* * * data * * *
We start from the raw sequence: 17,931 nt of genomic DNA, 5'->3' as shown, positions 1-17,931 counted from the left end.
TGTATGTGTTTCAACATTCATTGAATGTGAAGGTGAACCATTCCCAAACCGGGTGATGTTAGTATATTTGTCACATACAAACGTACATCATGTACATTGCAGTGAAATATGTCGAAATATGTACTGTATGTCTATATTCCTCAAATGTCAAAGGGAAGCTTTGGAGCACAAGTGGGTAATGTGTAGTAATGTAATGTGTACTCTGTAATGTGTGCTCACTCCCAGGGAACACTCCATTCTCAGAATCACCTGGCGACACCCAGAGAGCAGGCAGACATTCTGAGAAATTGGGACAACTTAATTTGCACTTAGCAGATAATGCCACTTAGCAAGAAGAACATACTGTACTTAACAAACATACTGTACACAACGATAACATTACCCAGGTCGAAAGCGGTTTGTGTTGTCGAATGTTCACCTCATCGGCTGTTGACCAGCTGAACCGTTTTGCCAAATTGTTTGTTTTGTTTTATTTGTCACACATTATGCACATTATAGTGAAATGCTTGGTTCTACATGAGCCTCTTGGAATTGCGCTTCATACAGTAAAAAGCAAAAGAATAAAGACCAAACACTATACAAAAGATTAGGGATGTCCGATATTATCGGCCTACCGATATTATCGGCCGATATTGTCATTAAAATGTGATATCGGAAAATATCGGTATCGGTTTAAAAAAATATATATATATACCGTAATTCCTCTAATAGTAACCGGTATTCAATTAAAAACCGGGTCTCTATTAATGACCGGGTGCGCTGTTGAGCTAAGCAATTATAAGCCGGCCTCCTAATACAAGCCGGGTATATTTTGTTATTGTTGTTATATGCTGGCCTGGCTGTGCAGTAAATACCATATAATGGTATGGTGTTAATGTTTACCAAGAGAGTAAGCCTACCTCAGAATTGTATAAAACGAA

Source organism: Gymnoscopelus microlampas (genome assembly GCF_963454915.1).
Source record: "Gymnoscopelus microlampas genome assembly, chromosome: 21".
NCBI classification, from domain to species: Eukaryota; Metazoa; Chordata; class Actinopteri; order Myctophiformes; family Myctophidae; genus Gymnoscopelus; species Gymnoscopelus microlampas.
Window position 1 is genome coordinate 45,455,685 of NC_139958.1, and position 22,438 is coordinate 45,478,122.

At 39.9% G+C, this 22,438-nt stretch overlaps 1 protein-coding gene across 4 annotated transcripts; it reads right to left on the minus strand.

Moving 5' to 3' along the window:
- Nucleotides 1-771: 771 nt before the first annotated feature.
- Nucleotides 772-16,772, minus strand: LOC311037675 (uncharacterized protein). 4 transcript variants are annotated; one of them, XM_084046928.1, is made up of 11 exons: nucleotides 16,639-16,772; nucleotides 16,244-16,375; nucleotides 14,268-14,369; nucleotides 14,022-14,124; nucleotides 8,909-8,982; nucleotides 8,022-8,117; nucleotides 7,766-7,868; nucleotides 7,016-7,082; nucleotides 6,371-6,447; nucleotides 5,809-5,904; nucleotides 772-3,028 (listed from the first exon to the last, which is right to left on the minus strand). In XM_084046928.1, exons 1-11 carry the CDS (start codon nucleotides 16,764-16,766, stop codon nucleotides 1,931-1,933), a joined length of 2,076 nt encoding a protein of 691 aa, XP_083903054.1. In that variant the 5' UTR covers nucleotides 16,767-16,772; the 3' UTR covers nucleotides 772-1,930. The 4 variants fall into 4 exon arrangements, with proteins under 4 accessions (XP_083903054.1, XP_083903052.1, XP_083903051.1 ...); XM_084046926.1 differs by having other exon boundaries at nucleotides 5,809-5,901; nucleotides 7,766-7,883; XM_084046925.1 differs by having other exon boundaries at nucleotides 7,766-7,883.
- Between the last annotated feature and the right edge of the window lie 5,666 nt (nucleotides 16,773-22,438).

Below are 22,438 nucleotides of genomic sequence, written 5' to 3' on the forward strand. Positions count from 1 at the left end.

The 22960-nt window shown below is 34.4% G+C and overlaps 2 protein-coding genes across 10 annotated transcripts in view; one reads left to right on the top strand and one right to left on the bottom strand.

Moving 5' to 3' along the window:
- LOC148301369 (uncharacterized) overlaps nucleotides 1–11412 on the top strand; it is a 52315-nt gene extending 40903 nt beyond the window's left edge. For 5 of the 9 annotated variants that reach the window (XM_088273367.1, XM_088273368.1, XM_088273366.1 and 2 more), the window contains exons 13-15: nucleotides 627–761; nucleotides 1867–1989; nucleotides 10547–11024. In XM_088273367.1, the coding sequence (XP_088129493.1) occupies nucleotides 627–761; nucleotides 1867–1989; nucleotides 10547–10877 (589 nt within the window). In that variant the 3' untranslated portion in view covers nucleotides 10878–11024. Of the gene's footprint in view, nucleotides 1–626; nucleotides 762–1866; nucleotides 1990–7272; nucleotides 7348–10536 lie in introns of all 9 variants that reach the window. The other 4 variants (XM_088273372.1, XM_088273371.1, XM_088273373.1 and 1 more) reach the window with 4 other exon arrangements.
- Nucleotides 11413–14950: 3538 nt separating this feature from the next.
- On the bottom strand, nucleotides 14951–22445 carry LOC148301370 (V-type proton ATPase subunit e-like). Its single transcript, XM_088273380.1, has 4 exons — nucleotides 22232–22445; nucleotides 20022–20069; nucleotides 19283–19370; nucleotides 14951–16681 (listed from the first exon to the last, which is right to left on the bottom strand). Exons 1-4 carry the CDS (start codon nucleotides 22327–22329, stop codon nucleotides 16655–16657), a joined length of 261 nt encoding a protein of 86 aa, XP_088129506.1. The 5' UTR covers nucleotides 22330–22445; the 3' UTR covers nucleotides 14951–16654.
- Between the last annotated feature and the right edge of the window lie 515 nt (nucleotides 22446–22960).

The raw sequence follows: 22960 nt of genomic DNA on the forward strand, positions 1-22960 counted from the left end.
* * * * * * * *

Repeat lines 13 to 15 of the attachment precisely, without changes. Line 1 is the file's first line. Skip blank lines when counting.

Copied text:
The 22960-nt window shown below is 34.4% G+C and overlaps 2 protein-coding genes across 10 annotated transcripts in view; one reads left to right on the top strand and one right to left on the bottom strand.

Moving 5' to 3' along the window:
- LOC148301369 (uncharacterized) overlaps nucleotides 1–11412 on the top strand; it is a 52315-nt gene extending 40903 nt beyond the window's left edge. For 5 of the 9 annotated variants that reach the window (XM_088273367.1, XM_088273368.1, XM_088273366.1 and 2 more), the window contains exons 13-15: nucleotides 627–761; nucleotides 1867–1989; nucleotides 10547–11024. In XM_088273367.1, the coding sequence (XP_088129493.1) occupies nucleotides 627–761; nucleotides 1867–1989; nucleotides 10547–10877 (589 nt within the window). In that variant the 3' untranslated portion in view covers nucleotides 10878–11024. Of the gene's footprint in view, nucleotides 1–626; nucleotides 762–1866; nucleotides 1990–7272; nucleotides 7348–10536 lie in introns of all 9 variants that reach the window. The other 4 variants (XM_088273372.1, XM_088273371.1, XM_088273373.1 and 1 more) reach the window with 4 other exon arrangements.